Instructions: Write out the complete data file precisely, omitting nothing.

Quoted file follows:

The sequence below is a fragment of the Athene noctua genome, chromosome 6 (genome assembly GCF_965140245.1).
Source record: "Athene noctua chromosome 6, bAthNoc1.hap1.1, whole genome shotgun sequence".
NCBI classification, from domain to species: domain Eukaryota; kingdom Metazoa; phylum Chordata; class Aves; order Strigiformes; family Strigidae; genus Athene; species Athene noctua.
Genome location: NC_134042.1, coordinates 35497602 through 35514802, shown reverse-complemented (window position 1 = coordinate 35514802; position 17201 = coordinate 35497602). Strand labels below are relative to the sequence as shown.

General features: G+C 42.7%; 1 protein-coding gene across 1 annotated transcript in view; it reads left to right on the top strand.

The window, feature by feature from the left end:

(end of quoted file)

The sequence below is a fragment of the Athene noctua genome, chromosome 6 (genome assembly GCF_965140245.1).
Source record: "Athene noctua chromosome 6, bAthNoc1.hap1.1, whole genome shotgun sequence".
NCBI classification, from domain to species: domain Eukaryota; kingdom Metazoa; phylum Chordata; class Aves; order Strigiformes; family Strigidae; genus Athene; species Athene noctua.
Genome location: NC_134042.1, coordinates 35497602 through 35514802, shown reverse-complemented (window position 1 = coordinate 35514802; position 17201 = coordinate 35497602). Strand labels below are relative to the sequence as shown.

General features: G+C 42.7%; 1 protein-coding gene across 1 annotated transcript in view; it reads left to right on the top strand.

The window, feature by feature from the left end: